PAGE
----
LEWISTON, Maine — If you were to rip open trash bags on a curb any given day, chances are good you’d find things in there that should be recycled: glass, cans, bottles, newspaper, paper and cardboard.
Some residents are vigilant about recycling and use the city’s 36-gallon recycle bin, where they can throw all their items inside one container without separating.
But many don’t recycle at all, say those who pick up and process the garbage.
An average Lewiston household disposes of 53 pounds of solid waste a week, Lewiston Solid Waste Superintendent Rob Stalford said. Of that 53 pounds, five pounds is recycled — about 10 percent.
If residents boost what they recycle each week to 12 pounds, or 22 percent, the citywide savings would be $100,000, Stalford said.
Any municipal wonk will tell you it’s pretty tough to find $100,000 savings in the budget.
It costs more money to throw out solid waste than to recycle it, Stalford said. Not only are there environmental benefits in turning trash into something useful, it also limits the amount of burned trash, which emits greenhouse gases into the air, and reduces the amount of solid waste that’s buried in the ground.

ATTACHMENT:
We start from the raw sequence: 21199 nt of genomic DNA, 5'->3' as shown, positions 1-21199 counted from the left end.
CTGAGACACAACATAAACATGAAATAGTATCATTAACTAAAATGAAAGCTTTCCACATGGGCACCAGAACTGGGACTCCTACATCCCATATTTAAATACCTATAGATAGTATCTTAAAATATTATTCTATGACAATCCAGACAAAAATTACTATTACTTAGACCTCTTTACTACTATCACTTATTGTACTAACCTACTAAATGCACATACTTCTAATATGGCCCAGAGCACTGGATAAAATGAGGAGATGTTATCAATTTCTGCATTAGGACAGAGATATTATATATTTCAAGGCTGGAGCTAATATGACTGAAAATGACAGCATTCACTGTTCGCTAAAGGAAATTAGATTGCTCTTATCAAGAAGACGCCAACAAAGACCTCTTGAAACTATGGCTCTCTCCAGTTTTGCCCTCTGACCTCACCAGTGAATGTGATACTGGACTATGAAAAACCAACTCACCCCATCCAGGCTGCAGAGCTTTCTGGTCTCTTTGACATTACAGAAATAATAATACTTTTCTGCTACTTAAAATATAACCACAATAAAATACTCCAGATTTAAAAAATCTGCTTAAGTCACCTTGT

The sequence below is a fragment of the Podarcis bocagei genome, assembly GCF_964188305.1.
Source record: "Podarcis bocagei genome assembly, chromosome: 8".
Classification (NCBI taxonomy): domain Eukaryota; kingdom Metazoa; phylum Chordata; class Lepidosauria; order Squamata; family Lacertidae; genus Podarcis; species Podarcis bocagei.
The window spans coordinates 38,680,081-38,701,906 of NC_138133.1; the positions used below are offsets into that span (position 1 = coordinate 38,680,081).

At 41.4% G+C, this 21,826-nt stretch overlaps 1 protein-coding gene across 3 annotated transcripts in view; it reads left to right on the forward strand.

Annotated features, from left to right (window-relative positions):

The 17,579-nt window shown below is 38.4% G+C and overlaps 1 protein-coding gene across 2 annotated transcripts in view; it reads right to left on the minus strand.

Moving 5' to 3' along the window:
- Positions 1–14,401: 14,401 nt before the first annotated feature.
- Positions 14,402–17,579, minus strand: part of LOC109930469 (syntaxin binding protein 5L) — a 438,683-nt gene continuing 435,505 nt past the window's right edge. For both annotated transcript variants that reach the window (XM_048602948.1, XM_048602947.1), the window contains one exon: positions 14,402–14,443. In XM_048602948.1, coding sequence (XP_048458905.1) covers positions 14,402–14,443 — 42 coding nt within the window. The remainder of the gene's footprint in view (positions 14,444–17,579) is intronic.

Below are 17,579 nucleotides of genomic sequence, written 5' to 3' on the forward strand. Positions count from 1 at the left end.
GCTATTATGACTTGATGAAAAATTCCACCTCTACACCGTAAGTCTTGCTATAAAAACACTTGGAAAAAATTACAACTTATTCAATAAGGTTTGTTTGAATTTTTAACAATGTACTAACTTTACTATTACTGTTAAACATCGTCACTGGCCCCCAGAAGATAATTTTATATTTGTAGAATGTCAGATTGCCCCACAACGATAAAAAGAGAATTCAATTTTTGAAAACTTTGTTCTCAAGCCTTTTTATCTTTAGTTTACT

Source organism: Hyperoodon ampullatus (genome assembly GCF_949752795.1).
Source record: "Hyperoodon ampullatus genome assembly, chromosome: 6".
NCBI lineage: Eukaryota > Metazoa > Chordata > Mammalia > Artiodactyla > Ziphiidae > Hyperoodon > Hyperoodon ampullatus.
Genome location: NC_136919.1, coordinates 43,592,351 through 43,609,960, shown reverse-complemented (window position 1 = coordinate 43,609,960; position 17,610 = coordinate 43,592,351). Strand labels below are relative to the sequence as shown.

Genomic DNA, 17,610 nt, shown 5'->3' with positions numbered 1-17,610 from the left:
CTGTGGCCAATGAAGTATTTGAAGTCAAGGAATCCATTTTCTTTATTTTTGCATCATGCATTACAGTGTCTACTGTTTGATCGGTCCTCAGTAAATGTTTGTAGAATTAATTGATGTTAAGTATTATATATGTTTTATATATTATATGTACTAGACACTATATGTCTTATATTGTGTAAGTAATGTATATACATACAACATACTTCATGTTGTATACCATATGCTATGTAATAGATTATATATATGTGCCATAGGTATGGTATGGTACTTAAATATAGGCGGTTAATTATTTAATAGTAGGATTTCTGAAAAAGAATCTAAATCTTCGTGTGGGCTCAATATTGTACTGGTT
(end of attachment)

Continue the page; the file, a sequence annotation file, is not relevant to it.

Lewiston’s citywide recycling rate is 22 percent, counting both businesses and residents. “That’s up from 19.5 percent a year ago,” Stalford said. Lewiston’s ordinance requires residents to recycle, but the law is not enforced.
Maine’s statewide recycling rate in 2011 was 39.6 percent, according to the Maine Department of Environmental Protection.
“We have a goal of 50 percent,” George MacDonald, director of DEP’s Sustainability Division, said.
In 2010, Auburn’s recycling rate was 20.4 percent, Augusta’s was 28 percent and Bangor’s was 39.3 percent, MacDonald said.
Portland’s recycling rate was 38 percent for 2012, according to EcoMaine, a nonprofit waste management company owned by 21 southern Maine municipalities.
Towns with high recycling rates last month, according to EcoMaine’s website, were Pownal, 45 percent; Windham, Falmouth and North Yarmouth, all 41 percent; and Cumberland, 38 percent.
Communities with pay-per-bag programs, or those that have to buy special trash bags in order to have their garbage picked up, have higher recycling rates, MacDonald said.
“The minute people have to start paying to get rid of their trash, they become more interested in recycling,” he said. “Especially if the recycling program is free and convenient.”